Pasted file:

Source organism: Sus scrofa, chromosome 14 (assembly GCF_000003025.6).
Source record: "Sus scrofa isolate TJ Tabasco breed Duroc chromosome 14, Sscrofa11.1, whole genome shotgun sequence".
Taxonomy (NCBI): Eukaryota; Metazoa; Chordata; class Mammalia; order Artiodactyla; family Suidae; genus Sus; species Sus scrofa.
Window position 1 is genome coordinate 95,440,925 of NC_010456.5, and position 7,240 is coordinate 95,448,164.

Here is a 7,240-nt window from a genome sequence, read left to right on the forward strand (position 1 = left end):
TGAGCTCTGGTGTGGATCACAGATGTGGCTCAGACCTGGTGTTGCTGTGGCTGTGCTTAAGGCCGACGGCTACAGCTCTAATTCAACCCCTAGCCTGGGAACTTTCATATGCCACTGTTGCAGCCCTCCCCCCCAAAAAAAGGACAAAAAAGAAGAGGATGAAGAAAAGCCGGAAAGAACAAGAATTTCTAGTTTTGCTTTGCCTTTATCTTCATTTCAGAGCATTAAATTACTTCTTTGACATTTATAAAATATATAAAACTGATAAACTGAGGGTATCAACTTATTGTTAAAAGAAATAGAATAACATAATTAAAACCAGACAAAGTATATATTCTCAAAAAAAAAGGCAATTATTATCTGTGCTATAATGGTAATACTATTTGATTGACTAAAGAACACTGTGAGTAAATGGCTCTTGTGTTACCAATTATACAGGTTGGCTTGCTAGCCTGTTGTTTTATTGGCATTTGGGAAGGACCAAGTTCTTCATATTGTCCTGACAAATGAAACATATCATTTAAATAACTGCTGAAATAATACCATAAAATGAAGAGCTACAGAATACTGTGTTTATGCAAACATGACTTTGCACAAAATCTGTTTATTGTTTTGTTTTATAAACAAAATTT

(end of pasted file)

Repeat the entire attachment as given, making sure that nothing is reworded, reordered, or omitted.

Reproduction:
Source organism: Sus scrofa, chromosome 14 (assembly GCF_000003025.6).
Source record: "Sus scrofa isolate TJ Tabasco breed Duroc chromosome 14, Sscrofa11.1, whole genome shotgun sequence".
Taxonomy (NCBI): Eukaryota; Metazoa; Chordata; class Mammalia; order Artiodactyla; family Suidae; genus Sus; species Sus scrofa.
Window position 1 is genome coordinate 95,440,925 of NC_010456.5, and position 7,240 is coordinate 95,448,164.

Here is a 7,240-nt window from a genome sequence, read left to right on the forward strand (position 1 = left end):
TGAGCTCTGGTGTGGATCACAGATGTGGCTCAGACCTGGTGTTGCTGTGGCTGTGCTTAAGGCCGACGGCTACAGCTCTAATTCAACCCCTAGCCTGGGAACTTTCATATGCCACTGTTGCAGCCCTCCCCCCCAAAAAAAGGACAAAAAAGAAGAGGATGAAGAAAAGCCGGAAAGAACAAGAATTTCTAGTTTTGCTTTGCCTTTATCTTCATTTCAGAGCATTAAATTACTTCTTTGACATTTATAAAATATATAAAACTGATAAACTGAGGGTATCAACTTATTGTTAAAAGAAATAGAATAACATAATTAAAACCAGACAAAGTATATATTCTCAAAAAAAAAGGCAATTATTATCTGTGCTATAATGGTAATACTATTTGATTGACTAAAGAACACTGTGAGTAAATGGCTCTTGTGTTACCAATTATACAGGTTGGCTTGCTAGCCTGTTGTTTTATTGGCATTTGGGAAGGACCAAGTTCTTCATATTGTCCTGACAAATGAAACATATCATTTAAATAACTGCTGAAATAATACCATAAAATGAAGAGCTACAGAATACTGTGTTTATGCAAACATGACTTTGCACAAAATCTGTTTATTGTTTTGTTTTATAAACAAAATTT